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Anthropogenic fine aerosols dominate the wintertime regime over the northern Indian Ocean

Budhavant, Krishnakant and Bikkina, Srinivas and Andersson, August and Asmi, Eija and Backman, John and Kesti, Jutta and Zahid, H and Satheesh, S K and Gustafsson, Orjan (2018) Anthropogenic fine aerosols dominate the wintertime regime over the northern Indian Ocean. In: TELLUS SERIES B-CHEMICAL AND PHYSICAL METEOROLOGY, 70 .

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Official URL: http://dx.doi.org/ 10.1080/16000889.2018.1464871

Abstract

This study presents and evaluates the most comprehensive set to date of chemical, physical and optical properties of aerosols in the outflow from South Asia covering a full winter (Nov. 2014 - March 2015), here intercepted at the Indian Ocean receptor site of the Maldives Climate Observatory in Hanimaadhoo (MCOH). Cluster analysis of air-mass back trajectories for MCOH, combined with AOD and meteorological data, demonstrate that the wintertime northern Indian Ocean is strongly influenced by aerosols transported from source regions with three major wind regimes, originating from the Indo-Gangetic Plain (IGP), the Bay of Bengal (BoB) and the Arabian Sea (AS). As much as 97 +/- 3% of elemental carbon (EC) in the PM10 was also found in the fine mode (PM2.5). Other mainly anthropogenic constituents such as organic carbon (OC), non-sea-salt (nss) -K+, nss-SO42- and NH4+ were also predominantly in the fine mode (70-95%), particularly in the air masses from IGP. The combination at this large-footprint receptor observatory of consistently low OC/EC ratio (2.0 +/- 0.5), strong linear relationships between EC and OC as well as between nss-K+ and both OC and EC, suggest a predominance of primary sources, with a large biomass burning contribution. The particle number-size distributions for the air masses from IGP and BoB exhibited clear bimodal shapes within the fine fraction with distinct accumulation (0.1m<d<1m) and Aitken (0.025m<d<0.10m) modes. This study also supports that IGP is a key source region for the wider South Asia and nearby oceans, as defined by the criteria that anthropogenic AODs exceed 0.3 and absorption AOD>0.03. Taken together, the aerosol pollution over the northern Indian Ocean in the dry season is dominated by a well-mixed long-range transported regime of the fine-mode aerosols largely from primary combustion origin.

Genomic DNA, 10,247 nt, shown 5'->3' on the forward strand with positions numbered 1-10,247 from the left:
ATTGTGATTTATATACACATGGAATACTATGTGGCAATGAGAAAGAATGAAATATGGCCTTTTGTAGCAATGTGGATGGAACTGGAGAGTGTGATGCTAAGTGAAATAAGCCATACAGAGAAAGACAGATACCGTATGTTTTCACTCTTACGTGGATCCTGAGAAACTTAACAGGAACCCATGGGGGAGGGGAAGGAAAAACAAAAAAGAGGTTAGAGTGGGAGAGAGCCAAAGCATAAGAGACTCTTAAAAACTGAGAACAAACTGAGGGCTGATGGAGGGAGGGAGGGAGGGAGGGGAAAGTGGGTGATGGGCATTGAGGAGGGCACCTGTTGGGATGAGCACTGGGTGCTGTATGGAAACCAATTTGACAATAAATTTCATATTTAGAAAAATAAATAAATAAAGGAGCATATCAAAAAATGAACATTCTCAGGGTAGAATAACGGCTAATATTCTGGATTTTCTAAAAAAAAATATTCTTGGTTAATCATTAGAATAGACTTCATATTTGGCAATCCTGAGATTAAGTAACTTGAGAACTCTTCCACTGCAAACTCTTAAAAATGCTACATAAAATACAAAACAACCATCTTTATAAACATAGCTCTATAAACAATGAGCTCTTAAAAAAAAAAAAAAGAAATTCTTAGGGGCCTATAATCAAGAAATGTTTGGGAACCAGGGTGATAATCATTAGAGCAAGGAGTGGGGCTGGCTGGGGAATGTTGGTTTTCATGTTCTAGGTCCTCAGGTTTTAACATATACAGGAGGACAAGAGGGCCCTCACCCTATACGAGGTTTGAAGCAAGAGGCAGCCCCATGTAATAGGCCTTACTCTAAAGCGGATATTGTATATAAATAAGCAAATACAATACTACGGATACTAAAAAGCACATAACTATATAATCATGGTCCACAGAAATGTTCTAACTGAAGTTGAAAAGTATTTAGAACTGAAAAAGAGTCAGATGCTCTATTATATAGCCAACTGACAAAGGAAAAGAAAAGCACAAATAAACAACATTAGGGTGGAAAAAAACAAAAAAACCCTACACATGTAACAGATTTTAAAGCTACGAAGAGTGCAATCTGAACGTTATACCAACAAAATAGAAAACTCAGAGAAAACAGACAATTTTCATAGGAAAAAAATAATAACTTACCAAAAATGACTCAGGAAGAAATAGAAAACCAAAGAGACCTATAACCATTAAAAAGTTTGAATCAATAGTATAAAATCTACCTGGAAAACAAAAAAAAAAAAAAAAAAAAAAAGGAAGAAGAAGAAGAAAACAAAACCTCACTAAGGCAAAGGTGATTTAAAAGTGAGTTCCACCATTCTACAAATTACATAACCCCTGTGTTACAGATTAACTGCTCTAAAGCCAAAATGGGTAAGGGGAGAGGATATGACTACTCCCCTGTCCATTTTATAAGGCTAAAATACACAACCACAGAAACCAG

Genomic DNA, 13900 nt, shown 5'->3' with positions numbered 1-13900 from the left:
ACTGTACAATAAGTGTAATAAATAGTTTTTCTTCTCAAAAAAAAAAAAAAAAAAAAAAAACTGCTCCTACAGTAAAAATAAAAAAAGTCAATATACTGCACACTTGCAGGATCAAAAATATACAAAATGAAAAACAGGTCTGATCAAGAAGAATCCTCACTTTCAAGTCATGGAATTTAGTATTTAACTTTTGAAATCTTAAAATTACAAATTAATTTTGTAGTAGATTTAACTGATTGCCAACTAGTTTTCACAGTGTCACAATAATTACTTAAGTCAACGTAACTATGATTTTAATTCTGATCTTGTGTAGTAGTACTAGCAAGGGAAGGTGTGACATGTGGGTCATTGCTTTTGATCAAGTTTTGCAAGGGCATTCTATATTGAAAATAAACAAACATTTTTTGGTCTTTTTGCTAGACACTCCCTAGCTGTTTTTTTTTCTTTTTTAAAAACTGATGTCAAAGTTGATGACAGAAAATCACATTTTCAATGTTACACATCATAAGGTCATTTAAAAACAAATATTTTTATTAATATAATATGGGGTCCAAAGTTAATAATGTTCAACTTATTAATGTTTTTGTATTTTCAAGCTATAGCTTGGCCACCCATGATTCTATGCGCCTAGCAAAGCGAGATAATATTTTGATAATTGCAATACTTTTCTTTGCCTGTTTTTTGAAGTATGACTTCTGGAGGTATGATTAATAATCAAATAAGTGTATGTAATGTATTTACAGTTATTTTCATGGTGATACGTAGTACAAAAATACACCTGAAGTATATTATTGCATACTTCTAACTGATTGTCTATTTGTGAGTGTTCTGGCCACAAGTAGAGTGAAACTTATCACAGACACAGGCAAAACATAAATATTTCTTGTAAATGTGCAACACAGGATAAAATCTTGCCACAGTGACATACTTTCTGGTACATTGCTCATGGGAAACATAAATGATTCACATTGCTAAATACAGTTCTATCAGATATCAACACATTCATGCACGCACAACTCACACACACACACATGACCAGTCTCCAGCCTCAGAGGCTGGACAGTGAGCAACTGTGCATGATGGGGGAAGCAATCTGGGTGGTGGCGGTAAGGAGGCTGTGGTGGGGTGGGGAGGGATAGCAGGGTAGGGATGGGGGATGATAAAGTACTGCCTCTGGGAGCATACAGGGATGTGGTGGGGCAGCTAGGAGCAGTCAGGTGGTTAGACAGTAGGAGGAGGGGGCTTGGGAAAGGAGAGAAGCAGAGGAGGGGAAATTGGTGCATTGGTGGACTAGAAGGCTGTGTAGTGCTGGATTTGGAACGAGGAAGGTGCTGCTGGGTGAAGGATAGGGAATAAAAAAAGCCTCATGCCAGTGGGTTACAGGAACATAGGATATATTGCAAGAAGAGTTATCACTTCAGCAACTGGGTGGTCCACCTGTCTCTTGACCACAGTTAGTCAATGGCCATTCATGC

Item Type: Journal Article
Additional Information: Copy right for this article belong to TAYLOR & FRANCIS LTD, 2-4 PARK SQUARE, MILTON PARK, ABINGDON OR14 4RN, OXON, ENGLAND
Department/Centre: Division of Mechanical Sciences > Centre for Atmospheric & Oceanic Sciences
Depositing User: Id for Latest eprints
Date Deposited: 23 May 2018 14:55
Last Modified: 11 Oct 2018 18:00
URI: http://eprints.iisc.ac.in/id/eprint/59922

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